Tiny Homes and a Small House – Learn the Surprising Differences
In some arenas, tiny homes and small houses are classified as one in the same. But in some areas, they are actually two very different housing concepts. One of the reasons for this could be the fact that the square footage of a tiny home and a small house could overlap. For example, there are some tiny homes that have been built up to 1000 square feet, while small houses begin around 800 square feet.
So, what really are the differences between an actual tiny home and small houses?
What is a small house?
As anyone who has been interested in purchasing real estate over the past few decades may be aware of, the average size of a traditional home keeps growing. Today the average traditional home is somewhere around 2,500 square feet. In many cases, homes with significantly less square footage are considered a small home. To some people’s surprise however, there are still plenty of homes being built with much less square footage than the average 2,500 or so square feet. These are classified as small homes.
These homes are built just as any traditional home would be built with the traditional means of plumbing, heating and air-conditioning, standard windows, and pretty much any other standard size item you expect to see in a larger and more main stream sized home, but they just have less livable square footage than what is considered the current norm. Some of these homes are built with a significant low amount of square footage from 600 to 800 square feet causing some people to classify them as a tiny home because some tiny homes are also the same size. The difference here however is that a small home is just a smaller version of an actual traditionally built home.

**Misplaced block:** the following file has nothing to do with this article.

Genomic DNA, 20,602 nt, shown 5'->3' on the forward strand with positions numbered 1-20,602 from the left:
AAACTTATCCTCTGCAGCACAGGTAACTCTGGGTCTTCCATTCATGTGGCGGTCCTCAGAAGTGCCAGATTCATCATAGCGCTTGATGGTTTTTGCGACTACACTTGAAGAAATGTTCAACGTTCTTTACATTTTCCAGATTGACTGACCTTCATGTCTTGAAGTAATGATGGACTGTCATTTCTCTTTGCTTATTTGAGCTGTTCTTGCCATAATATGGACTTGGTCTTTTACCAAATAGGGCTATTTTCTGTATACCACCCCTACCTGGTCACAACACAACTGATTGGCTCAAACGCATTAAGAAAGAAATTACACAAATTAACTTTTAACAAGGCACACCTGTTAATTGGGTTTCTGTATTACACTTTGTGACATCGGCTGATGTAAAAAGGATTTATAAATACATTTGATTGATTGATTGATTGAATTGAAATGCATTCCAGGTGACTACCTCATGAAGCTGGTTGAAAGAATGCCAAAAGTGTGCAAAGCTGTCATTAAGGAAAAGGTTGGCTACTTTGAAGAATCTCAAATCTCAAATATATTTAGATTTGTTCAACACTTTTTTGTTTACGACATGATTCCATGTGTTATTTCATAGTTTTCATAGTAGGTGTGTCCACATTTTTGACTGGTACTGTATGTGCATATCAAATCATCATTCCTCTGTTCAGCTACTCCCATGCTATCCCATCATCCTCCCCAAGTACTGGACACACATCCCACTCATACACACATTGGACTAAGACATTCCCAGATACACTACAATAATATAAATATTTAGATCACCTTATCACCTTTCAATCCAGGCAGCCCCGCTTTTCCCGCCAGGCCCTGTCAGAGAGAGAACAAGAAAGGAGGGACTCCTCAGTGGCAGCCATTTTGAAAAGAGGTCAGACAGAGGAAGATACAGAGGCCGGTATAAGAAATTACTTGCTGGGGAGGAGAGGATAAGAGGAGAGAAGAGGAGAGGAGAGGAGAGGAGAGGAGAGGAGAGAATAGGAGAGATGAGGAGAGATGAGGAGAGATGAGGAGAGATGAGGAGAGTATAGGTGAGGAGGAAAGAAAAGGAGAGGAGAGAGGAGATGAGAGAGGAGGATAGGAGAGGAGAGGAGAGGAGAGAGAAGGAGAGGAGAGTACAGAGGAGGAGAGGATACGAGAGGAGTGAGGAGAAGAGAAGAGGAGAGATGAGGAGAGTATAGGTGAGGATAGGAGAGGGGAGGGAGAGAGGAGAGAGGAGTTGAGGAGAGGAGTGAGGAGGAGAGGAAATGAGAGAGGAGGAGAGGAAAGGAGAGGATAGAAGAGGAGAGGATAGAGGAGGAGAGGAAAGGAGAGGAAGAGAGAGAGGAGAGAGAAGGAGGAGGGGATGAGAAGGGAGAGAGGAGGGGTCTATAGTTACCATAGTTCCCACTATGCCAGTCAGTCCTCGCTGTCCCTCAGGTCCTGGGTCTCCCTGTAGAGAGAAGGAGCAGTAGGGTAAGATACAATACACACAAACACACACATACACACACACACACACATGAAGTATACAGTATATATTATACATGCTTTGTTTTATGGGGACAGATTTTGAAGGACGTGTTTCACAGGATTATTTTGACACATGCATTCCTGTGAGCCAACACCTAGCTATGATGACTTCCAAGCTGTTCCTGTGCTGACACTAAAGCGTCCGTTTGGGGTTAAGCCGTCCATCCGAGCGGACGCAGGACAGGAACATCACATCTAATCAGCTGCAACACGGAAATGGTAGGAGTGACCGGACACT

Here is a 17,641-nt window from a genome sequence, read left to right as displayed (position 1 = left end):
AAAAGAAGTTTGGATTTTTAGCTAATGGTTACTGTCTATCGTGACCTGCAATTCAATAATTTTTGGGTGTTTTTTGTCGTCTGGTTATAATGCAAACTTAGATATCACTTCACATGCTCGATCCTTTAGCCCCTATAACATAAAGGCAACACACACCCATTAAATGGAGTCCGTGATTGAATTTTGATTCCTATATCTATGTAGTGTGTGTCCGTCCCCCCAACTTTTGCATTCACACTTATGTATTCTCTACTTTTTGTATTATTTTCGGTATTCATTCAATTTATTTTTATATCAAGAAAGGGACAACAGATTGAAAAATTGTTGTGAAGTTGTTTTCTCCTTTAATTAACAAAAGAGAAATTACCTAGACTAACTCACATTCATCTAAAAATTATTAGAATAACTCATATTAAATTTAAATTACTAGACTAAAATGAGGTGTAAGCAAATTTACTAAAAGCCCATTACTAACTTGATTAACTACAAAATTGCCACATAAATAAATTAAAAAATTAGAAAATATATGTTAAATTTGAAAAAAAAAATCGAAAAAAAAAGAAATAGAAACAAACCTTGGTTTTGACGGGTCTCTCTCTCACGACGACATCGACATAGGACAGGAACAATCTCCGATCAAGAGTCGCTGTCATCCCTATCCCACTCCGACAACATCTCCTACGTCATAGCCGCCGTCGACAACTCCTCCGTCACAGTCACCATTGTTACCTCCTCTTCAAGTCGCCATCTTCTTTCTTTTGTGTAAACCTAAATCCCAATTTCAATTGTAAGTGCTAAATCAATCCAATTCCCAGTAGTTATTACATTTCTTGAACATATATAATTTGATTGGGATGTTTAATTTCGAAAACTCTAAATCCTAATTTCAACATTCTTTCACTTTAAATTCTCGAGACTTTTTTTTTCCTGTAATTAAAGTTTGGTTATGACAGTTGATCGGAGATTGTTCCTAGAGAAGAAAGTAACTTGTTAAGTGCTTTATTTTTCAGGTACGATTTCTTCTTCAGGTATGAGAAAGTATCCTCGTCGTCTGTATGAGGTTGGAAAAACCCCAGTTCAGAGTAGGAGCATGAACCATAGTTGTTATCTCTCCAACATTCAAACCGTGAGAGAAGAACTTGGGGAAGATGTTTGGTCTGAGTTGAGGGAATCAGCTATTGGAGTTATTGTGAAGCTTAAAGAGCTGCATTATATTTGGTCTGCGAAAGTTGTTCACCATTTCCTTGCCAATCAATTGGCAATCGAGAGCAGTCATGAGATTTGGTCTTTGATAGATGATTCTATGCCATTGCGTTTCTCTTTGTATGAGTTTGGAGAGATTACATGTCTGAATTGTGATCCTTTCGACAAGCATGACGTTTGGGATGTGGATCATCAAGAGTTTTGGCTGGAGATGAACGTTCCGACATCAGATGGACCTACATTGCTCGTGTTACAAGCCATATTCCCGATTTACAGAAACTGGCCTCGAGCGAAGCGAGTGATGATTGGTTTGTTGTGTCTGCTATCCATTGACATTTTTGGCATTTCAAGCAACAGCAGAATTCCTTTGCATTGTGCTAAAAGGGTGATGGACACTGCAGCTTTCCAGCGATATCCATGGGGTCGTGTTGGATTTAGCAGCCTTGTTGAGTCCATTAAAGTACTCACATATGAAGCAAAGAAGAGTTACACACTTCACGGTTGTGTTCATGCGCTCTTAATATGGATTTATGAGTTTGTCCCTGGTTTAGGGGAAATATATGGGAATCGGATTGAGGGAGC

What is a tiny home?
A tiny house is a bit different than a small house in that it is not at all really a traditional home. Every focus of a tiny house is built upon actually being as minimal in size as possible. The biggest drive behind the tiny house movement is actually a minimalist lifestyle with less stuff, therefore creating the need for less space and a more simplistic and cheaper way of living.
Tiny homes can either be mobile or permanently fixed to the foundation. Most popular are the mobile types of tiny houses as several of those who own them want to be able to more easily move them from location to location. Recently there has been an uptick in the popularity of placing a tiny house in a backyard of the land around a traditional home.
Tiny homes, though they overlap in the same square footage sizes as some small homes are much smaller than small homes. Tiny houses can be as minimal as just square feet. Most tiny homes are built with an off- grid focus, and therefore you will see other creative means of creating the ability to have plumbing and heating within a tiny home.
Another major difference between tiny homes and small homes is that often it can be difficult to have a tiny house recognized as a primary residence, whereas a small home is easily classified as any other traditional home and recognized as such by local governments. In some areas, tiny homes are not recognized as traditional homes and can be much more difficult to be legally zoned or built on a property.
For more information about tiny homes in the Puget Sound area, please contact us anytime over the phone or with an email, check out our website, or come by and see our products in person. We are located in North Snohomish County in the North Marysville/Arlington/ Smokey Point area.
More on Tiny Homes in the Pacific Northwest
- What to Know About Building a Tiny Home on a Foundation
- 5 Ways of Maximizing the Space on Your Tiny Home Deck
- Doing Remote Work From a Tiny Home
- 4 Clever Small Space Living Tips for Tiny Homes
- Is a Tiny House a Good Plan for a Retirement Home?
- What Size Can a Tiny House Be Within the Laws?
- Tips for Sleeping in a Loft in a Tiny House
- Choosing Appliances for Your Tiny Home
- Can a Tiny home improve a community?
- How to Host Dinner Parties in a Tiny House
- Doing Remote Work From a Tiny Home
- How to Create an Open Concept without a Major Renovation